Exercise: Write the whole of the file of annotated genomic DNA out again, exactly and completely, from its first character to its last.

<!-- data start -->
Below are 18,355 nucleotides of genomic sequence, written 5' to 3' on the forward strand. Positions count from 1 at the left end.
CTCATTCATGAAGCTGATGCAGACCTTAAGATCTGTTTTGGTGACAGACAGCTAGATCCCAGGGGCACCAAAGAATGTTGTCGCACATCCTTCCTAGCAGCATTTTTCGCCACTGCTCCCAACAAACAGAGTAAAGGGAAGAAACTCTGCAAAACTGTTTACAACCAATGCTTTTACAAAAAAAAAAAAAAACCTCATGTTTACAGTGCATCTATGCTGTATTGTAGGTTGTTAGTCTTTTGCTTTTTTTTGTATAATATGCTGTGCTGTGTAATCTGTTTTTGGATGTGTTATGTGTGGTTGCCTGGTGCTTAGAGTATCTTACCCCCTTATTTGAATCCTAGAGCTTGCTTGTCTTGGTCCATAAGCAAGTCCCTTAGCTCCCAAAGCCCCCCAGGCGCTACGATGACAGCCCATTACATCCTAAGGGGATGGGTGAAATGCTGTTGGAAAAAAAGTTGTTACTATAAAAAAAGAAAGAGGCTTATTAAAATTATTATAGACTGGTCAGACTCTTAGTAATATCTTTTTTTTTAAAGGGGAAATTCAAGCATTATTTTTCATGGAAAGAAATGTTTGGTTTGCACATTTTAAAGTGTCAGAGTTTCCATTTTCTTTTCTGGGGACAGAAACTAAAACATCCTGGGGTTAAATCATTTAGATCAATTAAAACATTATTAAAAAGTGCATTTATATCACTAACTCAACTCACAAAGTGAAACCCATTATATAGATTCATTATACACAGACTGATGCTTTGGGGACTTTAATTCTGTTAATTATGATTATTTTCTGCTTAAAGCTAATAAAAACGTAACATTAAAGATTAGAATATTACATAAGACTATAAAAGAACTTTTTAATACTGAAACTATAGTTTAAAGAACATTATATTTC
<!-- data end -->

Below are 18,355 nucleotides of genomic sequence, written 5' to 3' on the forward strand. Positions count from 1 at the left end.
CTCATTCATGAAGCTGATGCAGACCTTAAGATCTGTTTTGGTGACAGACAGCTAGATCCCAGGGGCACCAAAGAATGTTGTCGCACATCCTTCCTAGCAGCATTTTTCGCCACTGCTCCCAACAAACAGAGTAAAGGGAAGAAACTCTGCAAAACTGTTTACAACCAATGCTTTTACAAAAAAAAAAAAAAACCTCATGTTTACAGTGCATCTATGCTGTATTGTAGGTTGTTAGTCTTTTGCTTTTTTTTGTATAATATGCTGTGCTGTGTAATCTGTTTTTGGATGTGTTATGTGTGGTTGCCTGGTGCTTAGAGTATCTTACCCCCTTATTTGAATCCTAGAGCTTGCTTGTCTTGGTCCATAAGCAAGTCCCTTAGCTCCCAAAGCCCCCCAGGCGCTACGATGACAGCCCATTACATCCTAAGGGGATGGGTGAAATGCTGTTGGAAAAAAAGTTGTTACTATAAAAAAAGAAAGAGGCTTATTAAAATTATTATAGACTGGTCAGACTCTTAGTAATATCTTTTTTTTTAAAGGGGAAATTCAAGCATTATTTTTCATGGAAAGAAATGTTTGGTTTGCACATTTTAAAGTGTCAGAGTTTCCATTTTCTTTTCTGGGGACAGAAACTAAAACATCCTGGGGTTAAATCATTTAGATCAATTAAAACATTATTAAAAAGTGCATTTATATCACTAACTCAACTCACAAAGTGAAACCCATTATATAGATTCATTATACACAGACTGATGCTTTGGGGACTTTAATTCTGTTAATTATGATTATTTTCTGCTTAAAGCTAATAAAAACGTAACATTAAAGATTAGAATATTACATAAGACTATAAAAGAACTTTTTAATACTGAAACTATAGTTTAAAGAACATTATATTTC